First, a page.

Guatemala court suspends opposition party, casting doubt over presidential run-off vote

The Guatemalan Constitutional Court has suspended the activities of the country’s largest opposition party, the National Unity of Hope (UNE), due to suspected irregularities in the way it collected voter signatures for its presidential candidate in the upcoming run-off election. The suspension of UNE throws into doubt the validity of the election, which is scheduled to take place on September 16.

The dispute centers around the allegation that UNE deliberately violated Guatemala’s voter registration rules by using third parties to collect signatures necessary for the presidential candidate to qualify for the race. UNE has denied the charges and says it complied with Guatemala’s election laws. The party has vowed to challenge the court’s decision in international bodies.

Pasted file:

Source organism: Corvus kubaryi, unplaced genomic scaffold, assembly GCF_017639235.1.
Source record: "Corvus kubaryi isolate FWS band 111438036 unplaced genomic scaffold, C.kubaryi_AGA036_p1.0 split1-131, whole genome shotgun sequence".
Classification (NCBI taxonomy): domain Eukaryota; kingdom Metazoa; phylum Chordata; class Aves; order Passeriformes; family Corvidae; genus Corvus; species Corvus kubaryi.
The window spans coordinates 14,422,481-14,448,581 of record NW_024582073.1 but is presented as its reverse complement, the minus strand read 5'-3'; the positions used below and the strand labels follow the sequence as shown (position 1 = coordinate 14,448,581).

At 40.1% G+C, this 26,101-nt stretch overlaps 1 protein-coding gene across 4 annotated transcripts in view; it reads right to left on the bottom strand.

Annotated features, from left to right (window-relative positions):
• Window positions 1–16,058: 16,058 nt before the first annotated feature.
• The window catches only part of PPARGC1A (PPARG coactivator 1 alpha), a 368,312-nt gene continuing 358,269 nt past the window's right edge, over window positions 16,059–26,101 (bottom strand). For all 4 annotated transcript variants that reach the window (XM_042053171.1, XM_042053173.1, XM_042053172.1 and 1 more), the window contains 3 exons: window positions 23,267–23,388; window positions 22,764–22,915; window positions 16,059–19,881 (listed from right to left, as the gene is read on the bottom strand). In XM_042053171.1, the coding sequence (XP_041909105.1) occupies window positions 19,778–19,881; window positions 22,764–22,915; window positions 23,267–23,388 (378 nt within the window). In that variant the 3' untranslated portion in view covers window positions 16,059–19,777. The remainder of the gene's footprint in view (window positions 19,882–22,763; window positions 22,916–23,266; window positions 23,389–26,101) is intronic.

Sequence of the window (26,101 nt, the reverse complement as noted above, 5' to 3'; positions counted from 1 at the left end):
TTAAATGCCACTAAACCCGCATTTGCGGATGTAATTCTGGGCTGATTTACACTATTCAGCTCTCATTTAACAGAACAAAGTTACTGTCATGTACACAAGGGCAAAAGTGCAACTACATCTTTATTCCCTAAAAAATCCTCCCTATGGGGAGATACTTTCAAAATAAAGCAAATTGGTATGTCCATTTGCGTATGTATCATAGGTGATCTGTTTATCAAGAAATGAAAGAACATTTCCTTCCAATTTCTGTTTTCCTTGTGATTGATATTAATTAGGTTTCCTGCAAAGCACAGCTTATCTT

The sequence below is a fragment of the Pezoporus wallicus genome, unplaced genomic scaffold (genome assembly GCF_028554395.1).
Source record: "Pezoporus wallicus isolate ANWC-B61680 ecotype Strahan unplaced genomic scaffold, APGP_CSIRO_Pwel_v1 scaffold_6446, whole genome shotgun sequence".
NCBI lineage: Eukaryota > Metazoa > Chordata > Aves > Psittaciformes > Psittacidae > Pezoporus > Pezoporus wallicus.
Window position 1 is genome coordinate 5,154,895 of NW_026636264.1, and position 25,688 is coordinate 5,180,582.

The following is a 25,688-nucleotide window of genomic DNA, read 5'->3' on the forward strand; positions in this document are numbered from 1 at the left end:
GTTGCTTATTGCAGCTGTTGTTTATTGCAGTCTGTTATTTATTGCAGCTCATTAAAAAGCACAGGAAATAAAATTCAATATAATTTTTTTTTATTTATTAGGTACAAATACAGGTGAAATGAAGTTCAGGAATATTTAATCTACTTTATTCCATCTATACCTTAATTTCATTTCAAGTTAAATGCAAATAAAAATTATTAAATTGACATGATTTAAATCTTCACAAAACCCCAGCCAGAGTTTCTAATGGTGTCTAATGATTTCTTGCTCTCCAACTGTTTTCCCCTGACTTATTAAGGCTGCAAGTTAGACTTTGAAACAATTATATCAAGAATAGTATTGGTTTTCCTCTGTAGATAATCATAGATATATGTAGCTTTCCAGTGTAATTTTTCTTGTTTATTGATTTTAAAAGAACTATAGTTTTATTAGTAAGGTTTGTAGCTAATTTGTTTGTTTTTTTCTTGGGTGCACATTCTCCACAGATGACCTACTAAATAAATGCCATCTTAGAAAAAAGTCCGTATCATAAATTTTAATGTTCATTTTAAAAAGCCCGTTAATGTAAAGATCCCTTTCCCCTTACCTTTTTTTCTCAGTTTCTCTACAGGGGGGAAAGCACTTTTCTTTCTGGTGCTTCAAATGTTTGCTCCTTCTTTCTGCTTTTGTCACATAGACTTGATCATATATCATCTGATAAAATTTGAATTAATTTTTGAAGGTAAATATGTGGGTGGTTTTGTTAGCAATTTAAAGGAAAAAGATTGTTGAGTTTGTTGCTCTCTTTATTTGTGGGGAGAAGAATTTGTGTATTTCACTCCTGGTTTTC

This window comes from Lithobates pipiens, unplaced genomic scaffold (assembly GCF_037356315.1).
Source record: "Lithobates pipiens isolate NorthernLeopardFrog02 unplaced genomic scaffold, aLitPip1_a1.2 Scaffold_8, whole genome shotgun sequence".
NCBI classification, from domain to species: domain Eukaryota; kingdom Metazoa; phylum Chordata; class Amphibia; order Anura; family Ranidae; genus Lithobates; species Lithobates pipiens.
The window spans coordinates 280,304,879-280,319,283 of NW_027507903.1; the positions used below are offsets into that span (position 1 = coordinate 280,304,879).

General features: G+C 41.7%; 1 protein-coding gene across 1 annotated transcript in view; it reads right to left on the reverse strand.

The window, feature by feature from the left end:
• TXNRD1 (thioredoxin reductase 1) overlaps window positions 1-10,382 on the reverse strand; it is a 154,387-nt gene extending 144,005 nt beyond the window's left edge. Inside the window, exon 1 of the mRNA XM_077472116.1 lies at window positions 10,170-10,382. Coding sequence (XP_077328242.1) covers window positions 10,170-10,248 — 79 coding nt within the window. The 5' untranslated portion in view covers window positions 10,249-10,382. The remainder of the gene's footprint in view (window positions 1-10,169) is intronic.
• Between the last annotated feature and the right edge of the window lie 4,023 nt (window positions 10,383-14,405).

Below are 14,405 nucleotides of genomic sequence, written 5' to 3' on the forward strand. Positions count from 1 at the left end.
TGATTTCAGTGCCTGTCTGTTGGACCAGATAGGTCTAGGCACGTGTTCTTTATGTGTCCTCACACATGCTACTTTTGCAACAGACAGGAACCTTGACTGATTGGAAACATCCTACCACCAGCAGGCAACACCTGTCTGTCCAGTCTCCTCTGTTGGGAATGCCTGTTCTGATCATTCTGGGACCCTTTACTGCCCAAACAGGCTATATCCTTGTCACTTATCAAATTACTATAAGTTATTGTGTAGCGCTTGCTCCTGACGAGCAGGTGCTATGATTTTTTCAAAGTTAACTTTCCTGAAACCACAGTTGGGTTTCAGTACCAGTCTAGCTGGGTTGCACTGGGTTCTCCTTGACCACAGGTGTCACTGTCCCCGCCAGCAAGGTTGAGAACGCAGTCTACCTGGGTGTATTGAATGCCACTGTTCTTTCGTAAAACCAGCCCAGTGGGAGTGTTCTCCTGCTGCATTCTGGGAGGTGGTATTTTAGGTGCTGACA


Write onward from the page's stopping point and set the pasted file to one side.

The opposition alliance has accused Guatemalan President Jimmy Morales and his ruling party of orchestrating the legal action against UNE to prevent its candidate, former first lady Sandra Torres, from competing in the run-off vote. Morales and his party have denied the allegation.

The controversial decision has raised fears that the election may not be free and fair. It has also sparked widespread protests across the country, with thousands of UNE supporters taking to the streets to demand that the court revoke its decision and allow the party to participate in the election.

The Constitutional Court has yet to announce when it will issue its ruling on the case, but if it is not reversed before the election, UNE’s absence from the ballot will likely have a significant impact on the outcome of the vote. It could open the way for Morales to easily win a second term in office.